MacArthur’s Lark

macarthur

Here’s another reissue obscurity from Out-Sider Music, the Spanish offshoot of Guerssen, whose other offshoot Mental Experience brought us the reissues of Circles and Red Square. MacArthur (OSR044) was made by an American band in the late 1970s and described here as a “US basement psych-prog monster”. I understand why these reissue labels feel the need to hype everything they put out, but this is such a mediocre example of 1970s American rock that I find this hyperbole hard to swallow. Apart from some quite good flashes of accomplished lead guitar work, this whole album is an undistinguished piece of work, with lame songs, poor vocals, and a heavy-handed rhythm section.

MacArthur are sold to us as a form of progressive rock or psychedelic rock, but for the most part they resemble a third-rate version of Kansas, Boston, or Foghat. A charitable listener might find consonances between album opener ‘Light Up’ and the early work of Focus (it comes within an ace of turning into ‘Sylvia’), and ‘The Black Forest’ is a Flamenco-tinged instrumental that vaguely suggests sword-and-sorcery themes drawn from the well of Led Zeppelin IV. On ‘Prelude No 1 in C Major’, the guitarist indulges his skill for baroque classical guitar, and ‘The Shock Of The New’ is a showcase for ELP-styled pyrotechnics with speedy acoustic piano licks followed by Euro-prog moog solo excess. But MacArthur’s real passion is for playing power ballads, with unexceptional time signatures and unemotive vocals from the lead singer, and this material is what characterises most of the album. It’s quite some way from being “underground” as I would understand it; it seems more plausible that MacArthur had their sights set on finding their way into the AOR charts and FM radio play. Unfortunate timing for them, given that MTV was just about to dawn, resulting in significant changes to the market and audience they were seeking for their music.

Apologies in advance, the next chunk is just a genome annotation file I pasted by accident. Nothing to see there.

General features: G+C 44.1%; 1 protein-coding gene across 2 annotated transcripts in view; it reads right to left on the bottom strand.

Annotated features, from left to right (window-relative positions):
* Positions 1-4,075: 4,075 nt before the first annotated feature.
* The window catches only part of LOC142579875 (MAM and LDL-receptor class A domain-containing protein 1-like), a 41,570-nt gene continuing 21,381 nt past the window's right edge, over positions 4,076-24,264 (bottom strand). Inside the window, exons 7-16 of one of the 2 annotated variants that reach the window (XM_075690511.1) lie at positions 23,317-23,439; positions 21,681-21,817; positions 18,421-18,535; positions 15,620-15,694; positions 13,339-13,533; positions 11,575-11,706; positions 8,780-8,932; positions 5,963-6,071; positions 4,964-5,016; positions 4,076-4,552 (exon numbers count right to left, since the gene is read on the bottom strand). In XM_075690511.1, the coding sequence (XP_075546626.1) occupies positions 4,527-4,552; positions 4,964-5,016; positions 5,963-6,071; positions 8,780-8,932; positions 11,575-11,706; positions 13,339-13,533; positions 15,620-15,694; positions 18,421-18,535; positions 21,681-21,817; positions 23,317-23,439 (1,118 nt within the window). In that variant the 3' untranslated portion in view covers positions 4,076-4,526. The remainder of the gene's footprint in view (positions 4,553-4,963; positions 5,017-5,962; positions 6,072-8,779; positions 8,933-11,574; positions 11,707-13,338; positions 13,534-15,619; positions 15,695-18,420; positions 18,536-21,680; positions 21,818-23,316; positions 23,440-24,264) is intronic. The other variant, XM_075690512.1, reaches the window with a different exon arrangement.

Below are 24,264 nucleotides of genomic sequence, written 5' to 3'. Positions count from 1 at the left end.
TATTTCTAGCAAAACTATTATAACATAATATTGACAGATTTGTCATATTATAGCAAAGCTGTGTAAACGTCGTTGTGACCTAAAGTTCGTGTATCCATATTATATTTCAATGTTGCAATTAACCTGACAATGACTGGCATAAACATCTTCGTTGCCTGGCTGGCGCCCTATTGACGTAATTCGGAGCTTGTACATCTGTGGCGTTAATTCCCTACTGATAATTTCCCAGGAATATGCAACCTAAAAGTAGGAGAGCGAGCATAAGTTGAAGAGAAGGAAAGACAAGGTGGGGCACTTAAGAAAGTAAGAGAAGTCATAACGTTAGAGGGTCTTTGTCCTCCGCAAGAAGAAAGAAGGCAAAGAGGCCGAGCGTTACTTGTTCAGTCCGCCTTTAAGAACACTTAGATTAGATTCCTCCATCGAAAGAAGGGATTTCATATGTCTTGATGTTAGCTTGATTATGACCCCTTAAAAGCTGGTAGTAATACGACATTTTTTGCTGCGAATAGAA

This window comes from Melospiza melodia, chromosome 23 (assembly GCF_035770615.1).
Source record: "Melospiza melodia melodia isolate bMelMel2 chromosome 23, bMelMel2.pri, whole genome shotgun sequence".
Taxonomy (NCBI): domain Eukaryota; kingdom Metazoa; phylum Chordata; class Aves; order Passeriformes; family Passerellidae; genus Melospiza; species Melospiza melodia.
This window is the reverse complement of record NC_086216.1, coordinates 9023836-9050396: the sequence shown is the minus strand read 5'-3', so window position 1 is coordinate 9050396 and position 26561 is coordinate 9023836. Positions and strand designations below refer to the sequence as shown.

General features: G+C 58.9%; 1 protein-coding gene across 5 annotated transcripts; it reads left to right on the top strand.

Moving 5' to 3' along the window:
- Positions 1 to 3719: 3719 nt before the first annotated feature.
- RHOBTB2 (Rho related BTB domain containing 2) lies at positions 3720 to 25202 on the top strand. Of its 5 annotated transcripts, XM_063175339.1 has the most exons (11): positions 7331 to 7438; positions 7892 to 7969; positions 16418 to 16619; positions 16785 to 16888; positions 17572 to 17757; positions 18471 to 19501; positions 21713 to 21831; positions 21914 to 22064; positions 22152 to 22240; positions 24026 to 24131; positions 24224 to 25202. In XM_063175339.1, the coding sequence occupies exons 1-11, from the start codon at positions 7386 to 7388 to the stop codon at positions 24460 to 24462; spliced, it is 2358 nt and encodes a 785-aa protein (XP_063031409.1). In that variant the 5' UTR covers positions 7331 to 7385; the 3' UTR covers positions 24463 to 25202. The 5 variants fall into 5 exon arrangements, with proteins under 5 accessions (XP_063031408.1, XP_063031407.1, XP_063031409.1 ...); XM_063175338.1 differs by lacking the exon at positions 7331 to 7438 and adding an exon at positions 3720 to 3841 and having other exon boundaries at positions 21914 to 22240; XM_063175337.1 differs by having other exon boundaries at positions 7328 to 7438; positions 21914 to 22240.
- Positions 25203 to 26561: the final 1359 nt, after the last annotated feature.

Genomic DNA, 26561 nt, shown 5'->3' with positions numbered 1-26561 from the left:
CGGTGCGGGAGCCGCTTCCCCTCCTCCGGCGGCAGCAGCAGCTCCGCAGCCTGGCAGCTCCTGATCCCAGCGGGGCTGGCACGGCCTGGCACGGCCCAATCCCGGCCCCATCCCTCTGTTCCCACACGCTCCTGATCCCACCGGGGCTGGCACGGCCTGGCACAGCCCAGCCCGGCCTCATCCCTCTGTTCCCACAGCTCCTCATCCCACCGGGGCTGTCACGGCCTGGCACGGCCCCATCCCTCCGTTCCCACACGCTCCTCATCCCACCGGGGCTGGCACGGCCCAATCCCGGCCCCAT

The story of it is that MacArthur recorded the album at home in 1979, on a four-track machine. There are other, less credible, stories that say it was recorded in 1973 and released in 1974, but this is probably just wishful thinking. The creative nexus is songwriter Ben MacArthur and instrumentalist-arranger Bill Heffelfinger, who met in Saginaw in Michigan. Heffelfinger seems to be the main creative powerhouse; he arranged the songs and produced the album, the guitar and keyboard solos are all his, and so are what the press notes describe as “mini-moog analog synth attacks”.

The resulting album was a private-press release, comprising 200 copies (or 500; again, there are conflicting stories about this detail). It appeared in a very plain sleeve; the label is at pains to tell us the lengths they have gone to restore the “embossed letters” which appear on the LP version of this release, sparing no expense to represent the band’s original intention. Before this official release, there was a bootleg version circulating with a rather attractive collage cover, retitled The Black Forest, a release which may well have been the source of the wrong dates and other misinformation. Even that bootleg is rare, which persuades me that there are some vinyl collectors who will chase after anything provided it’s obscure enough, regardless of the quality of the music. Guerrsen and Out-Sider have been “reissuing rare and obscure psychedelic, progressive, folk and garage albums from the 60s to early 80s” now since 2010, arguably picking up the torch from other dubious labels who do likewise, such as Akarma, Radioactive Records, and Phoenix.

MacArthur is a very mixed bag and extremely uneven album which I can’t recommend, except as an odd period piece. From 16th April 2016.

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